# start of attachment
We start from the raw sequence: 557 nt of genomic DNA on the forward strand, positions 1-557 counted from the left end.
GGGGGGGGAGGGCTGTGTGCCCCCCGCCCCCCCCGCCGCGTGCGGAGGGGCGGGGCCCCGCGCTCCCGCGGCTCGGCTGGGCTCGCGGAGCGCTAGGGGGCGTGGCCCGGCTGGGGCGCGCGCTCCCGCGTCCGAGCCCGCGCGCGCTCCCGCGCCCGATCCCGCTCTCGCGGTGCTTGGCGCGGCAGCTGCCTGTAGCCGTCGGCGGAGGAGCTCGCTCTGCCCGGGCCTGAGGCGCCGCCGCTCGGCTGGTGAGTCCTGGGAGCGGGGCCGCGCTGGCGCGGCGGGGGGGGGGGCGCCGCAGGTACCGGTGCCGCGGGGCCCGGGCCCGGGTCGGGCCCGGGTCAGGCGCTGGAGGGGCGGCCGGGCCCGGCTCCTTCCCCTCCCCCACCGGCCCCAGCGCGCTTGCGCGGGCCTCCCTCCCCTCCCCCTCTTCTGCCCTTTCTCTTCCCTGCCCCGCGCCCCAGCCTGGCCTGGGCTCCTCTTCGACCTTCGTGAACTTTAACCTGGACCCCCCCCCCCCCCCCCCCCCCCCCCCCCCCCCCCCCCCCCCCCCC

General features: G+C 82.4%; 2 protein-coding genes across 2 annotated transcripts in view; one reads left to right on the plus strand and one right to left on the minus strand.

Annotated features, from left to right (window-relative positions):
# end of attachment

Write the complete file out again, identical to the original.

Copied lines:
We start from the raw sequence: 557 nt of genomic DNA on the forward strand, positions 1-557 counted from the left end.
GGGGGGGGAGGGCTGTGTGCCCCCCGCCCCCCCCGCCGCGTGCGGAGGGGCGGGGCCCCGCGCTCCCGCGGCTCGGCTGGGCTCGCGGAGCGCTAGGGGGCGTGGCCCGGCTGGGGCGCGCGCTCCCGCGTCCGAGCCCGCGCGCGCTCCCGCGCCCGATCCCGCTCTCGCGGTGCTTGGCGCGGCAGCTGCCTGTAGCCGTCGGCGGAGGAGCTCGCTCTGCCCGGGCCTGAGGCGCCGCCGCTCGGCTGGTGAGTCCTGGGAGCGGGGCCGCGCTGGCGCGGCGGGGGGGGGGGCGCCGCAGGTACCGGTGCCGCGGGGCCCGGGCCCGGGTCGGGCCCGGGTCAGGCGCTGGAGGGGCGGCCGGGCCCGGCTCCTTCCCCTCCCCCACCGGCCCCAGCGCGCTTGCGCGGGCCTCCCTCCCCTCCCCCTCTTCTGCCCTTTCTCTTCCCTGCCCCGCGCCCCAGCCTGGCCTGGGCTCCTCTTCGACCTTCGTGAACTTTAACCTGGACCCCCCCCCCCCCCCCCCCCCCCCCCCCCCCCCCCCCCCCCCCCCC

General features: G+C 82.4%; 2 protein-coding genes across 2 annotated transcripts in view; one reads left to right on the plus strand and one right to left on the minus strand.

Annotated features, from left to right (window-relative positions):